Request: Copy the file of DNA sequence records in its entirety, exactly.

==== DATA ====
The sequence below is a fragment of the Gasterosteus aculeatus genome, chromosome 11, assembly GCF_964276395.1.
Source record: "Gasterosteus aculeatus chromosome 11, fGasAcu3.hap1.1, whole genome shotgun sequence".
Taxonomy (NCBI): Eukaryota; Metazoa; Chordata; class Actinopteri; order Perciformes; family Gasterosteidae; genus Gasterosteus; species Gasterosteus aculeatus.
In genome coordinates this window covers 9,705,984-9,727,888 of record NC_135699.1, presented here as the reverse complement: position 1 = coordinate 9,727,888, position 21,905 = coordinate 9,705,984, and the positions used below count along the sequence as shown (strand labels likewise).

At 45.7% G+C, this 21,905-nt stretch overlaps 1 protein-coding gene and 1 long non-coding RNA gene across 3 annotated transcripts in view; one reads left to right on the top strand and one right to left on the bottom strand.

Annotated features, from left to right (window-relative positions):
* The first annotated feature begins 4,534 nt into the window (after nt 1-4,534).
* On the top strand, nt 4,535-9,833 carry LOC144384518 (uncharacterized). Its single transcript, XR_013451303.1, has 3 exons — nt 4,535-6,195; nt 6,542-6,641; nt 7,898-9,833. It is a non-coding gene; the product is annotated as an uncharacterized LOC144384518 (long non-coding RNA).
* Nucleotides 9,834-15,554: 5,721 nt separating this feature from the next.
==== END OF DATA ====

The sequence below is a fragment of the Gasterosteus aculeatus genome, chromosome 11, assembly GCF_964276395.1.
Source record: "Gasterosteus aculeatus chromosome 11, fGasAcu3.hap1.1, whole genome shotgun sequence".
Taxonomy (NCBI): Eukaryota; Metazoa; Chordata; class Actinopteri; order Perciformes; family Gasterosteidae; genus Gasterosteus; species Gasterosteus aculeatus.
In genome coordinates this window covers 9,705,984-9,727,888 of record NC_135699.1, presented here as the reverse complement: position 1 = coordinate 9,727,888, position 21,905 = coordinate 9,705,984, and the positions used below count along the sequence as shown (strand labels likewise).

At 45.7% G+C, this 21,905-nt stretch overlaps 1 protein-coding gene and 1 long non-coding RNA gene across 3 annotated transcripts in view; one reads left to right on the top strand and one right to left on the bottom strand.

Annotated features, from left to right (window-relative positions):
* The first annotated feature begins 4,534 nt into the window (after nt 1-4,534).
* On the top strand, nt 4,535-9,833 carry LOC144384518 (uncharacterized). Its single transcript, XR_013451303.1, has 3 exons — nt 4,535-6,195; nt 6,542-6,641; nt 7,898-9,833. It is a non-coding gene; the product is annotated as an uncharacterized LOC144384518 (long non-coding RNA).
* Nucleotides 9,834-15,554: 5,721 nt separating this feature from the next.